From education to employment

ESF Project Offering Support To Alcoholics Has Great Results In First Year

An innovative project funded by European Social Funding (ESF), aiming to provide educational support for students with alcohol problems has had encouraging result in its first year.

The CASA (Camden Alcoholics Support Association) project offers support for people with alcohol problems who want to continue, or enter further education. The project is being run as a partnership between CASA and the City and Islington College, offering studying opportunities to individuals overcoming alcohol related problems.

The enhanced support offered to students had a positive effect on drop-out rates, with 77 of the initial 135 beneficiaries gaining positive outcomes. The project provided counselling, assistance accessing further education and benefits and helped build student’s confidence and self-esteem. Many of the participants had suffered bad experiences in the work place or had been in rehab or therapy.

The ESF provided £144,944 to the project which finished in 2004, but has secured further funding to continue the project in 2005 and 2006.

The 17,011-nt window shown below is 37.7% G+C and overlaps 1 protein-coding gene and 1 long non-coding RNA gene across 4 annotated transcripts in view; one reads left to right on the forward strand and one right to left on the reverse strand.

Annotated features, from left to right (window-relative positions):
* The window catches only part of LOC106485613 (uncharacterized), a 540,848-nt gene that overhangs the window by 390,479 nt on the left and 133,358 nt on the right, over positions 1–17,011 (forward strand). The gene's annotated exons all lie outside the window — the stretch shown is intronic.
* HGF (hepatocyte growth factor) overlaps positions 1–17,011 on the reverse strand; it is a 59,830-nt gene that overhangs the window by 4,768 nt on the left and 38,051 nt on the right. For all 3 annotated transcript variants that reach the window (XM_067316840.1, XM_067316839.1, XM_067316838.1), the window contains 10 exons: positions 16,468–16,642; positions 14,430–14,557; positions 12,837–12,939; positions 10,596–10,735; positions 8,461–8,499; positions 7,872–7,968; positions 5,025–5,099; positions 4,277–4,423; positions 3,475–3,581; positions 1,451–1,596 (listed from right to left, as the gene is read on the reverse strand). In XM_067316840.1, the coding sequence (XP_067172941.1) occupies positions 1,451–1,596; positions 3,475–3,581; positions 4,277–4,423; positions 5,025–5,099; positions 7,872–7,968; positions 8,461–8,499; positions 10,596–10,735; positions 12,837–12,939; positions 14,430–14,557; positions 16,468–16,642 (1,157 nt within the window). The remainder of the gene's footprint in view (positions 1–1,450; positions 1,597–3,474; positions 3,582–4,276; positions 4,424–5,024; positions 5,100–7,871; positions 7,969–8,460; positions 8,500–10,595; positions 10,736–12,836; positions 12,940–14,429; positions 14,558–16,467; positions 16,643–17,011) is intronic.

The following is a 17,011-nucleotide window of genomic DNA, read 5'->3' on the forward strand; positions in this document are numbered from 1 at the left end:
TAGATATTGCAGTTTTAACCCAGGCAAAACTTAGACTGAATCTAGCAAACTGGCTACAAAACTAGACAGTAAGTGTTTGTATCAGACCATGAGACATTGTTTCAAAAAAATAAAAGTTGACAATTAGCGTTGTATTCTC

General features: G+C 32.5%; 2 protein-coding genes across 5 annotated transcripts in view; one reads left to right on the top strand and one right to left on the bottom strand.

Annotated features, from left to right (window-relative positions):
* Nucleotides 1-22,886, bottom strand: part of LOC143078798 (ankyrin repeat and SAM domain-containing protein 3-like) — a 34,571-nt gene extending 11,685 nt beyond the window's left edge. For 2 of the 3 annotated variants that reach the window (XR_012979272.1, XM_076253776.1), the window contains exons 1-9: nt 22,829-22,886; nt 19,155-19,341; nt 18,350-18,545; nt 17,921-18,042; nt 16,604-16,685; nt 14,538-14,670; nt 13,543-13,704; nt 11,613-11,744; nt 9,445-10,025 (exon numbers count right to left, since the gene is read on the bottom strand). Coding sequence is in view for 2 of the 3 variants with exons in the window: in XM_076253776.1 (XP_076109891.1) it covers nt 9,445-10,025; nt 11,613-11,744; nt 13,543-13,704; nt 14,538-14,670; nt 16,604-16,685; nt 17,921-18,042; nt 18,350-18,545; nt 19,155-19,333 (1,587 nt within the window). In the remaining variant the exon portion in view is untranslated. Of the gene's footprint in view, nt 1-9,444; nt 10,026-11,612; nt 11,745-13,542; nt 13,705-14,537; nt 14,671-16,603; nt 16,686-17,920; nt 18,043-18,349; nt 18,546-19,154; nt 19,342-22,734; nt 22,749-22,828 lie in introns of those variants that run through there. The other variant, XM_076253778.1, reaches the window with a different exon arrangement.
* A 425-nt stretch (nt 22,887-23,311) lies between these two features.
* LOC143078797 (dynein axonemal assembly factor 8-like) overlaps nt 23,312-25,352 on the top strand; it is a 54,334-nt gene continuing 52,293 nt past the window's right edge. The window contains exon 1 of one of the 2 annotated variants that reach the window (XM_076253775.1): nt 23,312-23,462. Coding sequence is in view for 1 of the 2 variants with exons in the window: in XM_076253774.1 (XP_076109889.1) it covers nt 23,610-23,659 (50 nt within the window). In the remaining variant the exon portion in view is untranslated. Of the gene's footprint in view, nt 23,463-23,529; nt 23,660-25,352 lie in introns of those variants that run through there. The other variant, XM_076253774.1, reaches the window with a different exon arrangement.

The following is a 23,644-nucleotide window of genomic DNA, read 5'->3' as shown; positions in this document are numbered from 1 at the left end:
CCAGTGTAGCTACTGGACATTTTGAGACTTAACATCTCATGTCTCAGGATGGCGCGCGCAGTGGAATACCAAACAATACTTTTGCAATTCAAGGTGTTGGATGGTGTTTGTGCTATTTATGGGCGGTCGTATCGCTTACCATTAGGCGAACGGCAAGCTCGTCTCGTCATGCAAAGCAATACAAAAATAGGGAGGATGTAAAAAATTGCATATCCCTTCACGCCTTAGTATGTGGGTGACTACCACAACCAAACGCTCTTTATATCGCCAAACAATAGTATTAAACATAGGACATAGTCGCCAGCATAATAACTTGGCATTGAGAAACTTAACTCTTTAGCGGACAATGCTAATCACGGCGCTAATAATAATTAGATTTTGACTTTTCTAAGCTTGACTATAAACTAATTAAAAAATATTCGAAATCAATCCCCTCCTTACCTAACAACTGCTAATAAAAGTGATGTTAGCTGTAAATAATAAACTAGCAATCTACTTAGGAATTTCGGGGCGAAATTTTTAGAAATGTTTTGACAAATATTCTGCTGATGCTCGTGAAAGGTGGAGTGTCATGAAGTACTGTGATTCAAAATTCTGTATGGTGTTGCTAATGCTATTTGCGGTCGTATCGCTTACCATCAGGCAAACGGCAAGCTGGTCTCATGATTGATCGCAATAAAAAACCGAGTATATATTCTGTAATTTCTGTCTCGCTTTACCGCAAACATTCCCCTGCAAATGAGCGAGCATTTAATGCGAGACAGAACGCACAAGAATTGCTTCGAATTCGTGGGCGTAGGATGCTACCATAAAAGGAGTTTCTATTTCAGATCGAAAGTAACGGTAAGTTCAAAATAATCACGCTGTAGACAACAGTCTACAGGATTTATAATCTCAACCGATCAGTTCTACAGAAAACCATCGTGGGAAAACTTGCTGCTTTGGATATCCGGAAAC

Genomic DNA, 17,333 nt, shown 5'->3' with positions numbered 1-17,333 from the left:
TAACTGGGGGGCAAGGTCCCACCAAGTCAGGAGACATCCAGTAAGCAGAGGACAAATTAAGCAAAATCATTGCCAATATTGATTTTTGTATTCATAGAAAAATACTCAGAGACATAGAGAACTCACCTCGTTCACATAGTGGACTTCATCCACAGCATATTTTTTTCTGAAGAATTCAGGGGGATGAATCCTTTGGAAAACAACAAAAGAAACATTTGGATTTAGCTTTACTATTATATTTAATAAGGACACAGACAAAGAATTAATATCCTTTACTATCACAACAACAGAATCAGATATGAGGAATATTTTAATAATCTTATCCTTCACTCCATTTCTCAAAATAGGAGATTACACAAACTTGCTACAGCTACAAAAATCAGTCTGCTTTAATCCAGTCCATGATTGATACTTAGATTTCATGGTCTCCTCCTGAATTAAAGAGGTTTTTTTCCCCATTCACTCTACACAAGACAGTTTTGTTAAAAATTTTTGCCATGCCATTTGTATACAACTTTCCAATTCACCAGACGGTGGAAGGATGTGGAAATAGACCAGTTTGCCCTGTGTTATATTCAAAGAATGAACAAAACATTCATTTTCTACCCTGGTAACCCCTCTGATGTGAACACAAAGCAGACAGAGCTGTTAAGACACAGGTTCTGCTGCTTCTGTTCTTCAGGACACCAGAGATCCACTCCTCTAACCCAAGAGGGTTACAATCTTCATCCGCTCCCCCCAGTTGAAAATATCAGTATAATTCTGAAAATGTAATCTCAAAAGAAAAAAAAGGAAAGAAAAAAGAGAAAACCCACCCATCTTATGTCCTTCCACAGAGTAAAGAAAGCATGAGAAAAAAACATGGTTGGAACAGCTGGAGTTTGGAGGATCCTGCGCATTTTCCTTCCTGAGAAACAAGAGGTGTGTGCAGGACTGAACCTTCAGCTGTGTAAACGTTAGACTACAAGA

Humphrey Apafo, CASA Project Manager explained that “the project offers a route back into education by helping to build beneficiaries” confidence before starting their study, so that they feel comfortable and able to tackle courses. The candidates were referred from alcohol counselling and through our contact with Islington and City College we have been able to assist beneficiaries in the application process, finding courses, providing funding and ongoing alcohol counselling. I feel the project has been very useful, providing someone for beneficiaries to talk to and giving them extra support if they feel it is needed. CASA continues to offer counselling and support for as long as the beneficiaries require, it is not limited to the length of the study period. The European Social Fund has extended the funding for us to continue the project for another two years.”

The success of this first project is encouraging as research indicates that people with alcohol and psychological problems who participate in Entry to Employment projects find it easier to maintain a stable, productive lifestyle.

Dan Atkinson

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